The Grignard reagents referred to above are easily prepared in excellent yield by the conventional techniques for the preparation of Grignard reagents. Thus, a compound of the formula HR SiCH (CHZ) (CH Cl or the corresponding bromide is ordinarily diluted with diethyl ether or tetrahydrofuran and intimately contacted with magnesium shavings. The necessary haloalkyldiorganosilane can be prepared by the reduction of the corresponding haloalkyldiorganohalosilane, e.g.

ClCH (CHZ) n (CH SiR CI with LiAlH This reduction is carried out in essentially the same manner as that illustrated by Nebergall in J.A.C.S., 72, 4702, (1950). Generally, an equivalent amount of the LiAlH is employed as a solution in ether or tetrahydrofuran and the reaction proceeds by merely contacting the two reactants. Where the haloalkyl group is a halomethyl group, the reaction is best conducted at about room temperature in order to avoid attack on that halogen. With increasing length of the alkylene chain, however, the reaction can be carried out at the reflux temperature of the solvent without undue attack upon the alkylene bonded halogen.

The necessary intermediates such as ClCH (CHZ) (CH SLR CI are known compounds. They can be produced, for example, by halogenating CH SiCl and then replacing two of the silicon-bonded halogen atoms by the conventional Grignard reaction with a RMgCl compound, or, when longer alkylene chains are desired, by reacting allyl chloride, methallyl chloride, or vinyl chloride with a compound of the formula R HSiCl in the presence of a catalyst such as chloroplatinic acid to produce the corresponding adduct. If desired the latter well'known addition reaction can be modified by employing RHSiCl or HSiCl in place of the R HSiCI, in which case the necessary additional R radical or radicals can then be attached by Grignardizing all but one of the siliconbonded chlorine atoms.

The copolymers of this invention can be prepared by two major processes. In the first type of process, a homopolymer (including linear, cyclic, and organic solvent-soluble cross-linked forms of homopolymers) of the (2B) type is merely mixed with one or more polymers of the (1) type or (2A) type, or with both (1) and (2A) types, and the mixture is then subjected to conventional organosiloxane copolymerization conditions, for example heating the mixture in the temperature range of from 140 to 160 C. in the presence of NaOH or KOH as a catalyst. Such a catalyst is ordinarily employed in an amount suflicient to provide 1 K or Na atom for every 500 to 5,000 Si atoms in the mixture. Acid catalysts may also be used in this wellknown equilibration type of reaction. The same technique can be applied to the formation of a copolymer containing only (1) and (2A) units.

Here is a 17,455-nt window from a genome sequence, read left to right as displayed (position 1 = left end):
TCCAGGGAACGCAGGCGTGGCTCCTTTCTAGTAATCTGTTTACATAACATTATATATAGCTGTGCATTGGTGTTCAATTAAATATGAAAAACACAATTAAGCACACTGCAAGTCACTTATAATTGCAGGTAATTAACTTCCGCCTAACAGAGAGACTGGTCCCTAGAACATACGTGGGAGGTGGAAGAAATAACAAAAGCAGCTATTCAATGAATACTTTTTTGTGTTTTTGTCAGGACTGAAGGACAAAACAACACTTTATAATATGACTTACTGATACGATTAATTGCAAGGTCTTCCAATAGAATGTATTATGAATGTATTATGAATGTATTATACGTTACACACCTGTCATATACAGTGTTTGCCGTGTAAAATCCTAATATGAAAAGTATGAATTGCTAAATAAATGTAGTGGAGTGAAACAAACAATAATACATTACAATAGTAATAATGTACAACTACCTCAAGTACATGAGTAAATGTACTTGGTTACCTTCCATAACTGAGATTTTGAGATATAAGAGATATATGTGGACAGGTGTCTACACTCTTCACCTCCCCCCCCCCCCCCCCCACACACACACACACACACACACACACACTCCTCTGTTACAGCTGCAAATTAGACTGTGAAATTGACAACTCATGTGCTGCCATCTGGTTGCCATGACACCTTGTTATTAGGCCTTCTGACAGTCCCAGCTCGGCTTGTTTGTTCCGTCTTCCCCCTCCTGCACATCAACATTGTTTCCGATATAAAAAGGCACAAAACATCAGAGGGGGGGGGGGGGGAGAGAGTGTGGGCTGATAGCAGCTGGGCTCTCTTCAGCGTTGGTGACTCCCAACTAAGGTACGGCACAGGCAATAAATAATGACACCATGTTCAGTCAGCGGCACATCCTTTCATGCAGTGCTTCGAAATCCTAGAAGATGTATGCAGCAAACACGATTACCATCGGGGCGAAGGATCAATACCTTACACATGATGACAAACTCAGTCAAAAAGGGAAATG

In an alternative process for preparing the copolymers in question, the monomers corresponding to the siloxane units desired in a particular copolymer are merely cohydrolyzed. The entire cohydrolyzate is then preferably subjected to an equilibration, as for example by the NaOH or KOH catalyzed reaction at 140 to 160 C. as discussed above. In this alternative process there is then no need for isolation of separate polymeric species prior to their being mixed and copolymerized. Inert solvents can be present during the cohydrolysis if desired, and are preferred if a low ratio of R" to Si is present.

The monomers corresponding to the polymeric units (2B) are the well-known halosilanes such as H R" SiCl and their alkoxy substituted derivatives. R can be any monovalent hydrocarbon radical or any halogenated monovalent hydrocarbon radical. Suitable examples of R radicals thus include all of the radicals listed above as illustrative of the R radicals, and the halogenated derivatives of such radicals, e.g. bromophenyl, dichlorophenyl, chloroxenyl, tetrabromoxenyl, tetrafluoroethyl, u,a,a-trifluoretolyl, chlorovinyl and l,l,l-trifluoropropyl radicals. The preferred R" radicals are methyl, ethyl, phenyl, vinyl and halophenyl radicals. Particularly preferred species of the units in question are those of the formula MeaPhbVicH.SiO

where a is an integer of from 0 to 3 inclusive, 1) is an integer of from 0 to 2 inclusive, 0 and s are integers of from 0 to 1 inclusive, the sum of a+b+c+s being from 1 to 3 inclusive, and Me, Ph and Vi represent methyl,

phenyl and vinyl radicals respectively.

In the various copolymers within the scope of this invention, it is preferred that there be no more than 99 molar percent of the (2B) units present. Thus in a copolymer of (2A) units with (28) units, or of (1) units with (2B) units, it is preferred that there be at least one molar percent of the (2A) or (1) units present respectively.

Those polymers and copolymers of this invention which are liquid in nature exhibit improved lubricating properties as compared to conventional organosiloxane fluids, and hence are useful as lubricating oils and hydraulic fluids, and as additives to conventional organosiloxane fluids to improve their lubricating properties. Those products which are resinous in nature retain the thermal stability and other properties for which conventional organosiloxane resins have become well known, and hence the former are useful as impregnating and insulating varnishes, molding compounds, water repellents, and the like, typical of the conventional organosiloxane resins.